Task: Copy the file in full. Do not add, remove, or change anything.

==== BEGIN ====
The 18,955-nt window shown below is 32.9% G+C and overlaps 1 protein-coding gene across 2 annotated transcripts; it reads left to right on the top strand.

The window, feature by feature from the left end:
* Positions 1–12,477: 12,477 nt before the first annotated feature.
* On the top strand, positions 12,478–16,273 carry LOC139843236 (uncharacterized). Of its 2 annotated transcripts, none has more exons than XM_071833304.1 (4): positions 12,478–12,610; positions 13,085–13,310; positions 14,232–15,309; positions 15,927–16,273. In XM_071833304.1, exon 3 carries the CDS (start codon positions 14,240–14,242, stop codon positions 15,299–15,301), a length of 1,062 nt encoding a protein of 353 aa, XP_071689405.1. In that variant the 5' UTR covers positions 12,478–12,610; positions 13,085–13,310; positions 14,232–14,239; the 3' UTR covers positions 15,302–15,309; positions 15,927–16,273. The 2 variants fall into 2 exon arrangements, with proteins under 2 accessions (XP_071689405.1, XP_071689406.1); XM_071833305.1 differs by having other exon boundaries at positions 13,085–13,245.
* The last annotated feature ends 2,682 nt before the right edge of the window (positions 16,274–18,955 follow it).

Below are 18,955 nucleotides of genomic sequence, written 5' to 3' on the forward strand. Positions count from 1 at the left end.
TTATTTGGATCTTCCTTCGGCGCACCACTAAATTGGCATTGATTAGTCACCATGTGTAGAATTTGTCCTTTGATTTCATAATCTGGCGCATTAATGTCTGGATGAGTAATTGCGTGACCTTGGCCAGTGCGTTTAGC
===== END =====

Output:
The 18,955-nt window shown below is 32.9% G+C and overlaps 1 protein-coding gene across 2 annotated transcripts; it reads left to right on the top strand.

The window, feature by feature from the left end:
* Positions 1–12,477: 12,477 nt before the first annotated feature.
* On the top strand, positions 12,478–16,273 carry LOC139843236 (uncharacterized). Of its 2 annotated transcripts, none has more exons than XM_071833304.1 (4): positions 12,478–12,610; positions 13,085–13,310; positions 14,232–15,309; positions 15,927–16,273. In XM_071833304.1, exon 3 carries the CDS (start codon positions 14,240–14,242, stop codon positions 15,299–15,301), a length of 1,062 nt encoding a protein of 353 aa, XP_071689405.1. In that variant the 5' UTR covers positions 12,478–12,610; positions 13,085–13,310; positions 14,232–14,239; the 3' UTR covers positions 15,302–15,309; positions 15,927–16,273. The 2 variants fall into 2 exon arrangements, with proteins under 2 accessions (XP_071689405.1, XP_071689406.1); XM_071833305.1 differs by having other exon boundaries at positions 13,085–13,245.
* The last annotated feature ends 2,682 nt before the right edge of the window (positions 16,274–18,955 follow it).

Below are 18,955 nucleotides of genomic sequence, written 5' to 3' on the forward strand. Positions count from 1 at the left end.
TTATTTGGATCTTCCTTCGGCGCACCACTAAATTGGCATTGATTAGTCACCATGTGTAGAATTTGTCCTTTGATTTCATAATCTGGCGCATTAATGTCTGGATGAGTAATTGCGTGACCTTGGCCAGTGCGTTTAGC